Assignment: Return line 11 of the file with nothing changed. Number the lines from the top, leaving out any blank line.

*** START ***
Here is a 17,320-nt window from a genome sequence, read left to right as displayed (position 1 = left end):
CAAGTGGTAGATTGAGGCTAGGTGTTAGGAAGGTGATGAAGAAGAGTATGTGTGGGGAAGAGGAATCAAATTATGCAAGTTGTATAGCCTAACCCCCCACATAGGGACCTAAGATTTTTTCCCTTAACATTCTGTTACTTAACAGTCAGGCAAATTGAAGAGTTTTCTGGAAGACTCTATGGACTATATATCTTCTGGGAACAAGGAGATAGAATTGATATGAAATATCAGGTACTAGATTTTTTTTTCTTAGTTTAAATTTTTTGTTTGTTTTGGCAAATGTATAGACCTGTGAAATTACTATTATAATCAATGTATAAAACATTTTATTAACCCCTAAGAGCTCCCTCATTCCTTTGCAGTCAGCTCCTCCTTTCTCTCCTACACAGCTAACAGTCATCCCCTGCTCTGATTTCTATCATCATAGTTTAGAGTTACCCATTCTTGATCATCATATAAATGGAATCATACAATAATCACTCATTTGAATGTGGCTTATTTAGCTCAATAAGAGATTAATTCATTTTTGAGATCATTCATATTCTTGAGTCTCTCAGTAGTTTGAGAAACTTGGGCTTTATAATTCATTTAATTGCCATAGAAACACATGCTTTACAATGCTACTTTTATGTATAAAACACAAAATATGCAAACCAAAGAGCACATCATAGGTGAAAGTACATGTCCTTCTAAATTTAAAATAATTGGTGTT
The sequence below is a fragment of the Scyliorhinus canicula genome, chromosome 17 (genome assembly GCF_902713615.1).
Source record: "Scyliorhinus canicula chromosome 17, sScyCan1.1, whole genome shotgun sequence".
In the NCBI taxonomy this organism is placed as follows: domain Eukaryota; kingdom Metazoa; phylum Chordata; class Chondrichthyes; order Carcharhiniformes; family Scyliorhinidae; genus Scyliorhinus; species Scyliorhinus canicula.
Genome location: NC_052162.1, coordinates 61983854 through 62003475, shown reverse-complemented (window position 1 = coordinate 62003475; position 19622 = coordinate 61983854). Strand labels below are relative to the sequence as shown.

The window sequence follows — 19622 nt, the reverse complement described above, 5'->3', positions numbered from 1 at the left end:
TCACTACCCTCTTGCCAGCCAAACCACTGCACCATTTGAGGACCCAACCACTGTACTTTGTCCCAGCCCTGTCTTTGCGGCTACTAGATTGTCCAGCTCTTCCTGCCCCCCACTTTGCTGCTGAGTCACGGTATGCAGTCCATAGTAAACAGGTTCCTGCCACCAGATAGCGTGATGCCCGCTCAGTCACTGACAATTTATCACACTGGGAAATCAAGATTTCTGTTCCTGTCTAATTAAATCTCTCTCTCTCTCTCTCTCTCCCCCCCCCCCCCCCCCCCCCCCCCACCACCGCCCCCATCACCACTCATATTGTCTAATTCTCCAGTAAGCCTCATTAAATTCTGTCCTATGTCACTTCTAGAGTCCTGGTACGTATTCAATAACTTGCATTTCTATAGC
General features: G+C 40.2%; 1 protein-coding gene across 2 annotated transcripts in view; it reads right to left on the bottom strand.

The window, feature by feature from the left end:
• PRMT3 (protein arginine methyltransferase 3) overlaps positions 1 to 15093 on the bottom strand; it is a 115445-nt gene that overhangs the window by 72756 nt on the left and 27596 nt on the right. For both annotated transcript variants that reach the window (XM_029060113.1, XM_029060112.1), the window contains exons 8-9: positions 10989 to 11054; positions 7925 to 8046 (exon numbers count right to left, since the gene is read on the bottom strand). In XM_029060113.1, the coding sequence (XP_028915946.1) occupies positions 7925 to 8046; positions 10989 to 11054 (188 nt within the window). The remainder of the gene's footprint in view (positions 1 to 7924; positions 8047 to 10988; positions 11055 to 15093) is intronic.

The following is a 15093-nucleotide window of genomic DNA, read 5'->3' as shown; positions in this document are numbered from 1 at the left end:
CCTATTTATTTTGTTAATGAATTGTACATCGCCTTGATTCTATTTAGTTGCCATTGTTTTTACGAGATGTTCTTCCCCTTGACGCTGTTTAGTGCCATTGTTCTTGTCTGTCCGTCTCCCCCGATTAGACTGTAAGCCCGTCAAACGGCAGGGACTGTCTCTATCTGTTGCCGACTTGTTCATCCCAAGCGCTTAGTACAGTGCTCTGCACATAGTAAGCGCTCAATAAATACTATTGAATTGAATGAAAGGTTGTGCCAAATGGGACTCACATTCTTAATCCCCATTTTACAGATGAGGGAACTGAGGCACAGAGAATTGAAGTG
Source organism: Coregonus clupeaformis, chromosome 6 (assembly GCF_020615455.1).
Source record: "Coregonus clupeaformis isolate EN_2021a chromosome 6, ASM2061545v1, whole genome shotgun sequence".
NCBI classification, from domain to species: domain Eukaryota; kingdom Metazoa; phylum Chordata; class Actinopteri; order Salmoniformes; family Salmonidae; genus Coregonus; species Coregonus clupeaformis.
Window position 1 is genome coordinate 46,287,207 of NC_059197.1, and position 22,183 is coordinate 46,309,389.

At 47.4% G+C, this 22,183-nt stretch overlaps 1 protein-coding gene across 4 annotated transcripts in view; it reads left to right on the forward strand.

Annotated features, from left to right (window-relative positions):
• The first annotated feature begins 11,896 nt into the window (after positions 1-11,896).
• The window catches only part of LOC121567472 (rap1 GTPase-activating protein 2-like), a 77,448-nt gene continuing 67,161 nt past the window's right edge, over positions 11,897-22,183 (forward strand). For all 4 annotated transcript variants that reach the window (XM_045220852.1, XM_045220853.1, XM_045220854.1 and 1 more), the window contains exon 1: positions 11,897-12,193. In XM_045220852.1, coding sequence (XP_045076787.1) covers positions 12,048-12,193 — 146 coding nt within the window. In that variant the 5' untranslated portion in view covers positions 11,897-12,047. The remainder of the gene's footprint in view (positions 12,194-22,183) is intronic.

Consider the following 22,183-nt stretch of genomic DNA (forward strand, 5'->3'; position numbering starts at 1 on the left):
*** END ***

• PRMT3 (protein arginine methyltransferase 3) overlaps positions 1 to 15093 on the bottom strand; it is a 115445-nt gene that overhangs the window by 72756 nt on the left and 27596 nt on the right. For both annotated transcript variants that reach the window (XM_029060113.1, XM_029060112.1), the window contains exons 8-9: positions 10989 to 11054; positions 7925 to 8046 (exon numbers count right to left, since the gene is read on the bottom strand). In XM_029060113.1, the coding sequence (XP_028915946.1) occupies positions 7925 to 8046; positions 10989 to 11054 (188 nt within the window). The remainder of the gene's footprint in view (positions 1 to 7924; positions 8047 to 10988; positions 11055 to 15093) is intronic.